Habitat selection by mammals in an isolated fragment of Brazilian Atlantic forest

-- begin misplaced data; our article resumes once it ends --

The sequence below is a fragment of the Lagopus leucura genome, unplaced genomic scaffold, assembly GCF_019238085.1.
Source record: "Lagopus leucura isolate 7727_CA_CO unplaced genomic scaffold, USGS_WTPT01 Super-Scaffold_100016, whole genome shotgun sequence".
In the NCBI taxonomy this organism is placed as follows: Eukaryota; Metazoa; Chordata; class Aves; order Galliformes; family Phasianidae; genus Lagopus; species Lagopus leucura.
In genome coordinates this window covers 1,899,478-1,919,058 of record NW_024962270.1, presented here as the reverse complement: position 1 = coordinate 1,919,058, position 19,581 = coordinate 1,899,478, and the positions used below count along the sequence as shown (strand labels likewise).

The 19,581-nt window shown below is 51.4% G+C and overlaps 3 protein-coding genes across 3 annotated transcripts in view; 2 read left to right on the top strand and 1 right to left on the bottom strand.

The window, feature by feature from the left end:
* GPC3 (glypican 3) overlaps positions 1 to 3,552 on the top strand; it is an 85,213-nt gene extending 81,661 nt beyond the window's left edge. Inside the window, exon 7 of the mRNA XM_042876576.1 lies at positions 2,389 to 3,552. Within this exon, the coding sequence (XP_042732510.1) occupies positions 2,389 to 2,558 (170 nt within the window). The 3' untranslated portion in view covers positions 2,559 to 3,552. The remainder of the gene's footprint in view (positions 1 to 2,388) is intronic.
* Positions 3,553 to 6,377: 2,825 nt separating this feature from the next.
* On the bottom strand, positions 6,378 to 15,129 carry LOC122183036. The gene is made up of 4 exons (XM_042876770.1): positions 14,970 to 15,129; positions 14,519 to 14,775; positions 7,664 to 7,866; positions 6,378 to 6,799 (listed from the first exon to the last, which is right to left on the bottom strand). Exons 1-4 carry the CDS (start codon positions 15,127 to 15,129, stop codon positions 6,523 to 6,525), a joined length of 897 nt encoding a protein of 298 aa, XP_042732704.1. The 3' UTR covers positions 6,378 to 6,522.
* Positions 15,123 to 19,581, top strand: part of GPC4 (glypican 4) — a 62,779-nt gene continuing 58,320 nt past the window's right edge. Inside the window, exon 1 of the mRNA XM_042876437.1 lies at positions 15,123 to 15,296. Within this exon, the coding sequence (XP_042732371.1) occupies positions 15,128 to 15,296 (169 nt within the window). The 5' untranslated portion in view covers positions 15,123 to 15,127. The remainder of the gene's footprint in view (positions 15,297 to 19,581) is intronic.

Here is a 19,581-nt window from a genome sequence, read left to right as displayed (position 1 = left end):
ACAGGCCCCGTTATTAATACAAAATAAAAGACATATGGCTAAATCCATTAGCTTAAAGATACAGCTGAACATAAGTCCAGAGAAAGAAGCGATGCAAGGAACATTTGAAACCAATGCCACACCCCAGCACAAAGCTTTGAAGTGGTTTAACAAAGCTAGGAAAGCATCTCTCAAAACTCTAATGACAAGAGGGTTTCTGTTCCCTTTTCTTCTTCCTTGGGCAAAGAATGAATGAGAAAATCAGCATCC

Habitat loss, edge effects and the introduction of exotic species are interrelated impacts associated with the anthropogenic modification of landscapes, and represent the principal threats to biodiversity worldwide. These processes affect the composition of species assemblages and provoke varying responses in different species. We used camera traps to evaluate the frequency of occurrence and use of habitat by mammals in response to different abiotic (distance from the forest edge and watercourses) and biotic (frequency of domestic dogs) factors within an isolated fragment of Atlantic forest, in northeastern Brazil. We recorded the occurrence of 15 mammal species. Dasyprocta iacki, Cuniculus paca and Sylvilagus brasiliensis were the most frequent species, while the felines Leopardus pardalis and Herpailurus yagouaroundi were the least frequent mammals. L. pardalis, Mazama gouazoubira, Procyon cancrivorus and Callithrix jacchus occurred near the edge of the forest, but avoided sites with high frequency of domestic dogs. The proximity to water was an important predictor for S. brasiliensis, Tamandua tetradactyla, Dasypus novemcinctus and Euphractus sexcinctus, with armadillos tending to avoid edge environments. Cuniculus paca was recorded in sites farther away from water bodies and closer to the edge of the forest. Herpailurus yagouaroundi presented relationships with sites far from the edge and with high frequency of domestic dogs. Didelphis albiventris was associated with intermediate distances of the forest edge and mean frequencies of domestic dogs. In general, the mammals recorded at the study site were generalist species, able to adapt to different types of vegetation and impacts.